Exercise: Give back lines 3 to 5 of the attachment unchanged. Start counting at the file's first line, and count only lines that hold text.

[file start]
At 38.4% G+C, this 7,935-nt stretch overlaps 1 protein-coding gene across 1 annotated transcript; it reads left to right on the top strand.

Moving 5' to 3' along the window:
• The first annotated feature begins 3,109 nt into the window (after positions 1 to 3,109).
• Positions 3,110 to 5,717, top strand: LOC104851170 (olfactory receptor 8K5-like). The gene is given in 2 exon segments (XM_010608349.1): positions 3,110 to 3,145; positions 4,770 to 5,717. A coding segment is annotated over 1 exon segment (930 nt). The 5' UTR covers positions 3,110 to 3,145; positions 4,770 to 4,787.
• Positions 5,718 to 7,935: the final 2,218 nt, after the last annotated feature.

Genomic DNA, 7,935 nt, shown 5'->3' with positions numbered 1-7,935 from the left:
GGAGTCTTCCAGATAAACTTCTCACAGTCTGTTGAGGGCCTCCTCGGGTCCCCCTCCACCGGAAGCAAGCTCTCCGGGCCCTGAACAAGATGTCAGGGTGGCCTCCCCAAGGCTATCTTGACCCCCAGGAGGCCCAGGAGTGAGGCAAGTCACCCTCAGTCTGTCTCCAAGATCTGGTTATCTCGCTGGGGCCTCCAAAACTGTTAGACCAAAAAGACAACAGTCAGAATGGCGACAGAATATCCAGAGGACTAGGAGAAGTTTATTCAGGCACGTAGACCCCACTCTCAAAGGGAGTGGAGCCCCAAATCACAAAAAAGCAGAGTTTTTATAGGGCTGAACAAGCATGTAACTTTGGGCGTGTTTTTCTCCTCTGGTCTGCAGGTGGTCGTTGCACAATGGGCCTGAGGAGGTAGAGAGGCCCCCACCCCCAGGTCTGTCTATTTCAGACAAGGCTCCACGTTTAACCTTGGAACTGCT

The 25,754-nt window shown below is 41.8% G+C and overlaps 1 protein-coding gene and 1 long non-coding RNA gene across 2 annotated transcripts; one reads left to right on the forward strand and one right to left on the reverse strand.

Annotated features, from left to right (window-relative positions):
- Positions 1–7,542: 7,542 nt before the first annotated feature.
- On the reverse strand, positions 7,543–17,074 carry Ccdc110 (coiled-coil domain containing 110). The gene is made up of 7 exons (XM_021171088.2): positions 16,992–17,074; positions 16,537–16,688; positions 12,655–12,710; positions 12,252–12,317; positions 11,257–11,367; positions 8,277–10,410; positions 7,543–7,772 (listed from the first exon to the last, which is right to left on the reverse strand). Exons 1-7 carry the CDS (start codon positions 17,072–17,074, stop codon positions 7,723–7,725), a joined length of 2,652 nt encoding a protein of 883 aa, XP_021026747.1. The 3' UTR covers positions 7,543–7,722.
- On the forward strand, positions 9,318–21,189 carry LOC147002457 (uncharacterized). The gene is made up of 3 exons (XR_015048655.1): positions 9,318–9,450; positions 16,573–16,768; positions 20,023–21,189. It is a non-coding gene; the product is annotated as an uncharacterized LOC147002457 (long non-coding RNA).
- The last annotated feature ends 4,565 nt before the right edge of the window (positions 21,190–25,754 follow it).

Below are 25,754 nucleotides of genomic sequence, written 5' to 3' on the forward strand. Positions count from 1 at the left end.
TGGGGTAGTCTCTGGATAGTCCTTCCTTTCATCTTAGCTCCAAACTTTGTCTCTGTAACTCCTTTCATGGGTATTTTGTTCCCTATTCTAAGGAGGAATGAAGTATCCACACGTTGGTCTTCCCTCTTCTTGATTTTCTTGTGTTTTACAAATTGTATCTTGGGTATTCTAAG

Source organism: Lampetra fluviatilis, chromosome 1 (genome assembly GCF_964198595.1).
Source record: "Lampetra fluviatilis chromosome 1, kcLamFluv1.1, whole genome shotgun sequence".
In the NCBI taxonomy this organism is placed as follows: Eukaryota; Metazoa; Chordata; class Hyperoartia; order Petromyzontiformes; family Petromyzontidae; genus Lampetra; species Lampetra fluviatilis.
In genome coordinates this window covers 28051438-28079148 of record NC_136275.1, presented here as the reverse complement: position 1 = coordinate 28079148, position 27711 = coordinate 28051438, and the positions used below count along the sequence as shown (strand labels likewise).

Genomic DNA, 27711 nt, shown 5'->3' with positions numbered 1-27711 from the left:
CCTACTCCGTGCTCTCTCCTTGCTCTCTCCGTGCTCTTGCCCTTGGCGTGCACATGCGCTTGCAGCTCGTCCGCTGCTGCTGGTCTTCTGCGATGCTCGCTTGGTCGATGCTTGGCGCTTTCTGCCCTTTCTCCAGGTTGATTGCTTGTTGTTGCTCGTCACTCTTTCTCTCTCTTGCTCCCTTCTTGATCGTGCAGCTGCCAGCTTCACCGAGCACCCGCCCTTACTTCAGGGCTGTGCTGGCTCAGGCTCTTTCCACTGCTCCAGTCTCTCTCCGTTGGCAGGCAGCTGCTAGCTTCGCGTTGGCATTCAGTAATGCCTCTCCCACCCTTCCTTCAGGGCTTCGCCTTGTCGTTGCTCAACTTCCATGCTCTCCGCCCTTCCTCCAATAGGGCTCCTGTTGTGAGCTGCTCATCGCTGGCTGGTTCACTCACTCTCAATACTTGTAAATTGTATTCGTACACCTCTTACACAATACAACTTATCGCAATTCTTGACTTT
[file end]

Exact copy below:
• The first annotated feature begins 3,109 nt into the window (after positions 1 to 3,109).
• Positions 3,110 to 5,717, top strand: LOC104851170 (olfactory receptor 8K5-like). The gene is given in 2 exon segments (XM_010608349.1): positions 3,110 to 3,145; positions 4,770 to 5,717. A coding segment is annotated over 1 exon segment (930 nt). The 5' UTR covers positions 3,110 to 3,145; positions 4,770 to 4,787.
• Positions 5,718 to 7,935: the final 2,218 nt, after the last annotated feature.